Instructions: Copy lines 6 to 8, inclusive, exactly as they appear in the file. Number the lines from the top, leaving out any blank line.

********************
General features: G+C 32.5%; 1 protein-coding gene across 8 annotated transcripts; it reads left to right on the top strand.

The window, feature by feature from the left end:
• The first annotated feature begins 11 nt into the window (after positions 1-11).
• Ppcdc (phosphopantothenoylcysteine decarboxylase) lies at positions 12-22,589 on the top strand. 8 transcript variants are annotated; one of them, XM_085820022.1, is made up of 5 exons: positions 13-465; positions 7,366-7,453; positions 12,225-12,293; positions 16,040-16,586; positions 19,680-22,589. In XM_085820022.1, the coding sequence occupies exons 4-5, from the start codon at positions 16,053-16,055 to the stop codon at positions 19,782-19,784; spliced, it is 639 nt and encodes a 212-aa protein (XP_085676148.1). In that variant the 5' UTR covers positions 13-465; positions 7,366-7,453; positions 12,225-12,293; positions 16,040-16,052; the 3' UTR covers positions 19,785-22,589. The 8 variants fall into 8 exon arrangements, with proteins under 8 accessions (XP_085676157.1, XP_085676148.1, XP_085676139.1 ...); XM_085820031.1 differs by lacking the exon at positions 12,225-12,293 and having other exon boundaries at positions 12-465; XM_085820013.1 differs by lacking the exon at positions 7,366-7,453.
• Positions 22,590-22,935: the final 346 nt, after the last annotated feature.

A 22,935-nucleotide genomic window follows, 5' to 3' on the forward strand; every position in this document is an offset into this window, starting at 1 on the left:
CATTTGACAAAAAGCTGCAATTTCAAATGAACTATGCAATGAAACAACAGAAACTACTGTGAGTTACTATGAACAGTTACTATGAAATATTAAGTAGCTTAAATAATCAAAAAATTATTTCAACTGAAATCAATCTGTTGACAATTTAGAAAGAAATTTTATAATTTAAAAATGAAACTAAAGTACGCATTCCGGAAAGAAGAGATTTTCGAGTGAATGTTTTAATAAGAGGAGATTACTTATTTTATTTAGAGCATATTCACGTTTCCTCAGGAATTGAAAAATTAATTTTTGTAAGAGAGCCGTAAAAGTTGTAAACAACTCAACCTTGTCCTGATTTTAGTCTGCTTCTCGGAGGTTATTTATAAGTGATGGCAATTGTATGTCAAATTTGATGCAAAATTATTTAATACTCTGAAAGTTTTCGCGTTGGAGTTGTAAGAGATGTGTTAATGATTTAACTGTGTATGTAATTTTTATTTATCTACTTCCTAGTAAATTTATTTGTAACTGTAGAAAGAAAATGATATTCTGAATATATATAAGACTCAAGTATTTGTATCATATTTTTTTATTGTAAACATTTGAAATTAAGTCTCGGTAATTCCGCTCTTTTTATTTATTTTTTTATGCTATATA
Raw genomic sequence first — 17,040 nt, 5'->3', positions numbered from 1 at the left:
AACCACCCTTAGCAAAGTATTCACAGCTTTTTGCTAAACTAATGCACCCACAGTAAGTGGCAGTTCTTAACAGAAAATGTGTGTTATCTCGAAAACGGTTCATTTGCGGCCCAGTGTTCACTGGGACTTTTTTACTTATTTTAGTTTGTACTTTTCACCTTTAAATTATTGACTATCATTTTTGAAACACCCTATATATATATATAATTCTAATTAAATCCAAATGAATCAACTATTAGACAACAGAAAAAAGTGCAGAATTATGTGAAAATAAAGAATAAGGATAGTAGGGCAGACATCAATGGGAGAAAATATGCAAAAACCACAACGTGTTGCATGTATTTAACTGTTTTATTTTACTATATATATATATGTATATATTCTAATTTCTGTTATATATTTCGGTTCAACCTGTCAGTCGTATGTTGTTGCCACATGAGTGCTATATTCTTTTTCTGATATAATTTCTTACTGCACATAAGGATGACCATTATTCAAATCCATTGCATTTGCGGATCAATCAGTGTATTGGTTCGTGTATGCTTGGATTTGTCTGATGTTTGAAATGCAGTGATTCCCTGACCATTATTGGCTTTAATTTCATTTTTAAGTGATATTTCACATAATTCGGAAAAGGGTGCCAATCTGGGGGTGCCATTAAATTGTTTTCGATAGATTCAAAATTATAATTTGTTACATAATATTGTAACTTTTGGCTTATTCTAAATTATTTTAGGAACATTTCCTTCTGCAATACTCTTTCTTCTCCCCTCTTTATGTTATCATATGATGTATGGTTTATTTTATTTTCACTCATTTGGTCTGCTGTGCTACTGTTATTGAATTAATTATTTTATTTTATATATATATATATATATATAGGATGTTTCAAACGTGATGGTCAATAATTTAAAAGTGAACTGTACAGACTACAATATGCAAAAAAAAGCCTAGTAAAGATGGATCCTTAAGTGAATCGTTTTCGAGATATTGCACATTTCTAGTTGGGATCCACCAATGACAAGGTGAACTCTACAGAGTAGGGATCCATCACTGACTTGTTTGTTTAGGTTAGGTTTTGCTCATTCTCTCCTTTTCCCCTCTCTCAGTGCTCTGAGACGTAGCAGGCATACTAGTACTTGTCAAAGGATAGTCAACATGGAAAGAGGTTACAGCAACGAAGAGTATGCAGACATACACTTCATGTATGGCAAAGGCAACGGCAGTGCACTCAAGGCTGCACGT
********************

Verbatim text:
A 22,935-nucleotide genomic window follows, 5' to 3' on the forward strand; every position in this document is an offset into this window, starting at 1 on the left:
CATTTGACAAAAAGCTGCAATTTCAAATGAACTATGCAATGAAACAACAGAAACTACTGTGAGTTACTATGAACAGTTACTATGAAATATTAAGTAGCTTAAATAATCAAAAAATTATTTCAACTGAAATCAATCTGTTGACAATTTAGAAAGAAATTTTATAATTTAAAAATGAAACTAAAGTACGCATTCCGGAAAGAAGAGATTTTCGAGTGAATGTTTTAATAAGAGGAGATTACTTATTTTATTTAGAGCATATTCACGTTTCCTCAGGAATTGAAAAATTAATTTTTGTAAGAGAGCCGTAAAAGTTGTAAACAACTCAACCTTGTCCTGATTTTAGTCTGCTTCTCGGAGGTTATTTATAAGTGATGGCAATTGTATGTCAAATTTGATGCAAAATTATTTAATACTCTGAAAGTTTTCGCGTTGGAGTTGTAAGAGATGTGTTAATGATTTAACTGTGTATGTAATTTTTATTTATCTACTTCCTAGTAAATTTATTTGTAACTGTAGAAAGAAAATGATATTCTGAATATATATAAGACTCAAGTATTTGTATCATATTTTTTTATTGTAAACATTTGAAATTAAGTCTCGGTAATTCCGCTCTTTTTATTTATTTTTTTATGCTATATA
Raw genomic sequence first — 17,040 nt, 5'->3', positions numbered from 1 at the left: